The Cowichan Bay fire hall was built in 1977 and no longer complies with building codes. (Cowichan Bay Improvement District photo)

The Cowichan Bay fire hall was built in 1977 and no longer complies with building codes. (Cowichan Bay Improvement District photo)

New $16 million fire hall for Cowichan Bay as AAP passes

Received 401 votes in opposition, just 47 votes shy of what was required to stop the project

Cowichan Bay will borrow up to $16 million for a new fire hall as it squeaked through the Alternative Approval Process.

The Cowichan Bay Improvement District announced the results on July 17.

“The decision to pursue a new hall was made after extensive study and we are pleased to be moving forward with this essential community project,” said Marsha Stanley, Improvement District chair. “While the AAP passed, we heard loud and clear that residents are concerned about increasing costs; we take these concerns seriously and will work hard to keep the cost of the new fire hall as reasonable as possible.”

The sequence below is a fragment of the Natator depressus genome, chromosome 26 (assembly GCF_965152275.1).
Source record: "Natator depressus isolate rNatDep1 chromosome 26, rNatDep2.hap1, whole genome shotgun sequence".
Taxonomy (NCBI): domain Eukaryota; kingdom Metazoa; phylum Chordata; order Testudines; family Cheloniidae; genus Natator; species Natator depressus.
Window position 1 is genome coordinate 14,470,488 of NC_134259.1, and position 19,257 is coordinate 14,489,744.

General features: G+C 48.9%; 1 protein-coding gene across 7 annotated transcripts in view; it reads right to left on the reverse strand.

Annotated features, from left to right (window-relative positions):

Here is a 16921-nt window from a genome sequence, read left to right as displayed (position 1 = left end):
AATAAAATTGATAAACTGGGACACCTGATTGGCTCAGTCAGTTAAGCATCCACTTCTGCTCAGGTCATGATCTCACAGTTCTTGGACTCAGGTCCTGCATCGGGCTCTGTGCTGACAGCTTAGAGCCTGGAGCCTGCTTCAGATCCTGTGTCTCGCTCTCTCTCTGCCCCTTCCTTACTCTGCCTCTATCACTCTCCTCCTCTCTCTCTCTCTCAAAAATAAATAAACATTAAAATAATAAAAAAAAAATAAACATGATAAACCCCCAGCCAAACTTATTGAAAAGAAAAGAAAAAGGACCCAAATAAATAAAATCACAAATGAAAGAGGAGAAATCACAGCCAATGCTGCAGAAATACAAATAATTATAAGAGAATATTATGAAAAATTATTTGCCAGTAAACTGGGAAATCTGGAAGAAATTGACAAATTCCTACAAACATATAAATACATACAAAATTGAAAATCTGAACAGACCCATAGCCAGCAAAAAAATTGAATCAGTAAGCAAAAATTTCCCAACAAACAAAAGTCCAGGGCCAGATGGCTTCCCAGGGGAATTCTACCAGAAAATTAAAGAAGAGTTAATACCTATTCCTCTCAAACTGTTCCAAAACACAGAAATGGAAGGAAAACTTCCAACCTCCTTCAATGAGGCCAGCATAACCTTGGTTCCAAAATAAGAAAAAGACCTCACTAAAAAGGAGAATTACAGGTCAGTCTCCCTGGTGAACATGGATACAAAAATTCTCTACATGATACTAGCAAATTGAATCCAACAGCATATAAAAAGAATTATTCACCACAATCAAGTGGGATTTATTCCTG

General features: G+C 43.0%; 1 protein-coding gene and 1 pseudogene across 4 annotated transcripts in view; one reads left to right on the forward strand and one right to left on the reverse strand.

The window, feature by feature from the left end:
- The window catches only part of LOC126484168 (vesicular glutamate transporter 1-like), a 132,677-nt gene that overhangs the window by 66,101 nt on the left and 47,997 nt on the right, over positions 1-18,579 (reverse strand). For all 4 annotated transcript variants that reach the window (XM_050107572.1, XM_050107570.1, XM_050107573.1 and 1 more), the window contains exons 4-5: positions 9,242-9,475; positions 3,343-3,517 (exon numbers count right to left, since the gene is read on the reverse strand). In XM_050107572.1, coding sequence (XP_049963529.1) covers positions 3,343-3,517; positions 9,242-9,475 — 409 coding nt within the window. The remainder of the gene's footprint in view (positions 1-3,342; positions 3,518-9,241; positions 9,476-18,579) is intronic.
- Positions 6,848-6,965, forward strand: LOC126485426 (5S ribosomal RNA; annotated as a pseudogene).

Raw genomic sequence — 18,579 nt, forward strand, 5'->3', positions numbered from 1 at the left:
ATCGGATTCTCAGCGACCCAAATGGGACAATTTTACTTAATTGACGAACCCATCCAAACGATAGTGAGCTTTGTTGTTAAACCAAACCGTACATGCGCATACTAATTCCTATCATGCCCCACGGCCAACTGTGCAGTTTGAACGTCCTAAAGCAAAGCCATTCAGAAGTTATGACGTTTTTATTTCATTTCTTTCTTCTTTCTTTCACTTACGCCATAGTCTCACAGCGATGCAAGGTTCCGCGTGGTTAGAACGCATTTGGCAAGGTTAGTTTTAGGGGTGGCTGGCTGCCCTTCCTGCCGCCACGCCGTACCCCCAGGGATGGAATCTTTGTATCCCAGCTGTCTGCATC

The Improvement District received 401 votes in opposition, just 47 votes shy of what was required to stop the project from moving ahead on its current timeline. Had 448 votes in opposition been submitted — 10 per cent of the eligible property owners — it would have failed.

The existing Cowichan Bay fire hall was built back in 1977 and has had no structural improvements since then. It no longer complies with WorkSafe BC, the BC Building Code or, somewhat ironically, the Fire Code requirements. That’s just the tip of the iceberg when it comes to the hall’s issues.

With no seismic stability, it’s been documented in multiple seismic studies that the building itself is at risk of collapse in an earthquake. What’s more the vehicle bays are too small for modern trucks, there isn’t proper space for decontamination after a fire or for cleaning and storing firefighters’ gear, and there is a lack of training space, showers, and washrooms.

The loan will be repaid over 20 years and if the full $16 million is used, it will cost the average property owner $354 a year.

“According to BC Assessment, as of March 31, 2022, the average residential property in the Improvement District is valued at $820,477. Property owners with a home assessed at $820,477 would pay approximately $43.10 x 8.2 or $354. Owners of properties valued at less would pay less; owners of properties valued at more would pay more,” said a press release.

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